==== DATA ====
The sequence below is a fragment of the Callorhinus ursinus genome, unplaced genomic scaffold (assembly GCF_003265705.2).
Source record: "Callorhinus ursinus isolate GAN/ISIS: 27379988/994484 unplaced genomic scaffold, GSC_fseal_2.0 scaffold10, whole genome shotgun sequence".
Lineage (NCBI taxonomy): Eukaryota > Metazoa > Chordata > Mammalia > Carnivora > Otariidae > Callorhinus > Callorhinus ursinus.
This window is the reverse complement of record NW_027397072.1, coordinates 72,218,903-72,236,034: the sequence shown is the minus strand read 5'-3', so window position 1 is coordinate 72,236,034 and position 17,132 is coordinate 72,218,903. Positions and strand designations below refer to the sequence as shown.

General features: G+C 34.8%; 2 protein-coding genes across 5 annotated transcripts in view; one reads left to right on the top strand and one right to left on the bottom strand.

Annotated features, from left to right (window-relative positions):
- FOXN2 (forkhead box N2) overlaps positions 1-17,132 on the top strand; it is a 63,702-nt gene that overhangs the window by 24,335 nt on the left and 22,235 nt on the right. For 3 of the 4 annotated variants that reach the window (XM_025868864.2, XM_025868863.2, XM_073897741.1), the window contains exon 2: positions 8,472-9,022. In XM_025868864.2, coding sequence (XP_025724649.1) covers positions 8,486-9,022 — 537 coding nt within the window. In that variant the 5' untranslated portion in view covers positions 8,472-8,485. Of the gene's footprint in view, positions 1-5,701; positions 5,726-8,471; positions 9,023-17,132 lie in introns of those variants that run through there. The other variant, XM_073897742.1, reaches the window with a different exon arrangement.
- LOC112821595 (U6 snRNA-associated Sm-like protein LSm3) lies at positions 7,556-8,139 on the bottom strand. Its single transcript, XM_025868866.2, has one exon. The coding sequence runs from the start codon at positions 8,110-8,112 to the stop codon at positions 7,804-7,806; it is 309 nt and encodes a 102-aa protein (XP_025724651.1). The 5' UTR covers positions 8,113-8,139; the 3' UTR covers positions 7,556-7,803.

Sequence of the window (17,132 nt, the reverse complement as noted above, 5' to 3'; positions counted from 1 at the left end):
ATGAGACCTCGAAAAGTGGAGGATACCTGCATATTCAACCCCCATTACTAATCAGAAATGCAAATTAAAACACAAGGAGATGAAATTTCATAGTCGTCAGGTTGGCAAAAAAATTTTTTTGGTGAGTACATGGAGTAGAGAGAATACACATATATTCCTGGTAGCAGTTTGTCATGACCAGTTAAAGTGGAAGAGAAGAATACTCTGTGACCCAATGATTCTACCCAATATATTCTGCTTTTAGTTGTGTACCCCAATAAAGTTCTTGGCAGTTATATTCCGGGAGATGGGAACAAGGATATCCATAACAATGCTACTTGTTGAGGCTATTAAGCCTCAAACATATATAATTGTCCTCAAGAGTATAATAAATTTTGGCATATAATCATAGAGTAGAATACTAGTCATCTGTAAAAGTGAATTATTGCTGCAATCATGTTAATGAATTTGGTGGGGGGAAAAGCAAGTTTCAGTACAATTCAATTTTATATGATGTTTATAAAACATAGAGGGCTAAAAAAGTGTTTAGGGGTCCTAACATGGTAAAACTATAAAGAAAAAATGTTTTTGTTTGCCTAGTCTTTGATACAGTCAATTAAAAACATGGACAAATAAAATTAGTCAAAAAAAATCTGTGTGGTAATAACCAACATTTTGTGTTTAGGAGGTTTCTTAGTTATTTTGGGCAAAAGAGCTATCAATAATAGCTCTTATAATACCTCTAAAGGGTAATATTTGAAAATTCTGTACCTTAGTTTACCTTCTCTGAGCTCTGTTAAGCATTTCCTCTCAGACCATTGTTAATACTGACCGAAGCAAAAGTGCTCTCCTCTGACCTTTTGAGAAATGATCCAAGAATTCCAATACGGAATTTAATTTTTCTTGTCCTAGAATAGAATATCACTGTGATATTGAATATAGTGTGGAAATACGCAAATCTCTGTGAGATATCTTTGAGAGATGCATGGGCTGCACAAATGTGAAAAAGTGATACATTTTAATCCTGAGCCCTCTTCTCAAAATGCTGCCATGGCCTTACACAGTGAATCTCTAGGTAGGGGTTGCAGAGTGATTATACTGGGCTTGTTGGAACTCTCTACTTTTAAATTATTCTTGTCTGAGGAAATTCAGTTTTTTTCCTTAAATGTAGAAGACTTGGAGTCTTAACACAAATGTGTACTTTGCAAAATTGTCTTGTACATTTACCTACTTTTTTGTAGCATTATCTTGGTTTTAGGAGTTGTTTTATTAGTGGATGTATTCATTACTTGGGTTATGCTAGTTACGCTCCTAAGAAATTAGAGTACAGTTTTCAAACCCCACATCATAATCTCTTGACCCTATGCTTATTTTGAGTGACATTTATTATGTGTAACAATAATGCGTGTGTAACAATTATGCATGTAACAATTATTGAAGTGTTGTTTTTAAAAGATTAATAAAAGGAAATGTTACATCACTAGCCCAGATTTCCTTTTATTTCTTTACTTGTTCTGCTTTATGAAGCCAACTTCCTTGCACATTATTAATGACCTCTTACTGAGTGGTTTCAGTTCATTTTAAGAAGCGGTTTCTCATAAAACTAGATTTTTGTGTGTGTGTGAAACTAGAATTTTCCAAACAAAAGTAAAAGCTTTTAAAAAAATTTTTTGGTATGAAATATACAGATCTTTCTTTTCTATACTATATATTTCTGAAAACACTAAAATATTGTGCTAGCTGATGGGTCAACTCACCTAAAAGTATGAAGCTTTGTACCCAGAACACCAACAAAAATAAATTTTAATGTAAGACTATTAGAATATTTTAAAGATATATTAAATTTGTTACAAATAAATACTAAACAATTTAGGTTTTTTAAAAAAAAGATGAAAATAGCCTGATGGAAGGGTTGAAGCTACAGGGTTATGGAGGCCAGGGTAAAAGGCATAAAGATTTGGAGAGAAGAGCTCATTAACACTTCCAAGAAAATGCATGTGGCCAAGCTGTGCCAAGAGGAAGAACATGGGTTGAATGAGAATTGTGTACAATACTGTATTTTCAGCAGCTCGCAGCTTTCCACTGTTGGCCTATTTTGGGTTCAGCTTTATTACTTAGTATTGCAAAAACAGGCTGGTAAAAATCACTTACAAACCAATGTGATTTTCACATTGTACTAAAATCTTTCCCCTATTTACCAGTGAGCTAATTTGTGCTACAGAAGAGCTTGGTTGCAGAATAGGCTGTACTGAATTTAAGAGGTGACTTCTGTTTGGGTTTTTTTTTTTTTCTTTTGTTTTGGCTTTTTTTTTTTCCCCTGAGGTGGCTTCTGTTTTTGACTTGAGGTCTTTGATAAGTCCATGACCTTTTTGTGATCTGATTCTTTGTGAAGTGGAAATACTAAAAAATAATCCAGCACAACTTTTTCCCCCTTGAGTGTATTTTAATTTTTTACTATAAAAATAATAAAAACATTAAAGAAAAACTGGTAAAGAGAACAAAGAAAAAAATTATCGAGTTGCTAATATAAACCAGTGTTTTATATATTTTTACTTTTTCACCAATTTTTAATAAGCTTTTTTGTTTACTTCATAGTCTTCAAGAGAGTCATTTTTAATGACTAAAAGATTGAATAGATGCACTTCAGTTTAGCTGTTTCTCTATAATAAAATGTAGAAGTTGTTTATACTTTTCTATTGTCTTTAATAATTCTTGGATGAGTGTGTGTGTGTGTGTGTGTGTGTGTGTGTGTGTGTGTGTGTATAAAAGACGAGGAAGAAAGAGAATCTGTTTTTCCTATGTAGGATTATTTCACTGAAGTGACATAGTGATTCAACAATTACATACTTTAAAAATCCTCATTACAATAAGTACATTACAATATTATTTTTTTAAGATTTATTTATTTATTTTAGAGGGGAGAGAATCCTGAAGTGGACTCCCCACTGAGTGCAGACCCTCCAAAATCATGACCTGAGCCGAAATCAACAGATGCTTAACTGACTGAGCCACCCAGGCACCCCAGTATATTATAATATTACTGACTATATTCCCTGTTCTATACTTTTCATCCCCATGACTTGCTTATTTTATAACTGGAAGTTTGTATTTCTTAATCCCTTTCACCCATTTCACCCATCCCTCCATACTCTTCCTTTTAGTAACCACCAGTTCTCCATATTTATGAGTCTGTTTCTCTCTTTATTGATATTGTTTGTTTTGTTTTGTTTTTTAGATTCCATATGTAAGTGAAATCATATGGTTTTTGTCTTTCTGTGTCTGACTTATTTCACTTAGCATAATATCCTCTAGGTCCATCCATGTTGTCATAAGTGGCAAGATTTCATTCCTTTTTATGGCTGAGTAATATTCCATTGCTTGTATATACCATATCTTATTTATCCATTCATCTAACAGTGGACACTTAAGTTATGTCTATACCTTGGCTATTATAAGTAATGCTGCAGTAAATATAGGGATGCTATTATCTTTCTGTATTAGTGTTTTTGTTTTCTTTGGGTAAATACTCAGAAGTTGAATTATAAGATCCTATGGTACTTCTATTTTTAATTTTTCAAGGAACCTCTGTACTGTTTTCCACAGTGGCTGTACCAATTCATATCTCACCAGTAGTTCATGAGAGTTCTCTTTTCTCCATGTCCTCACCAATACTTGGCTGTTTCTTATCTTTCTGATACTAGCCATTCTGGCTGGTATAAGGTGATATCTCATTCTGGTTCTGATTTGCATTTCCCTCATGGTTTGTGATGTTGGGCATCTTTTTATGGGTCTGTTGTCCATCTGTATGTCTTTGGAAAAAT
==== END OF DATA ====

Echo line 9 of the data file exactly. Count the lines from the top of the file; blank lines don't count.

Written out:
Sequence of the window (17,132 nt, the reverse complement as noted above, 5' to 3'; positions counted from 1 at the left end):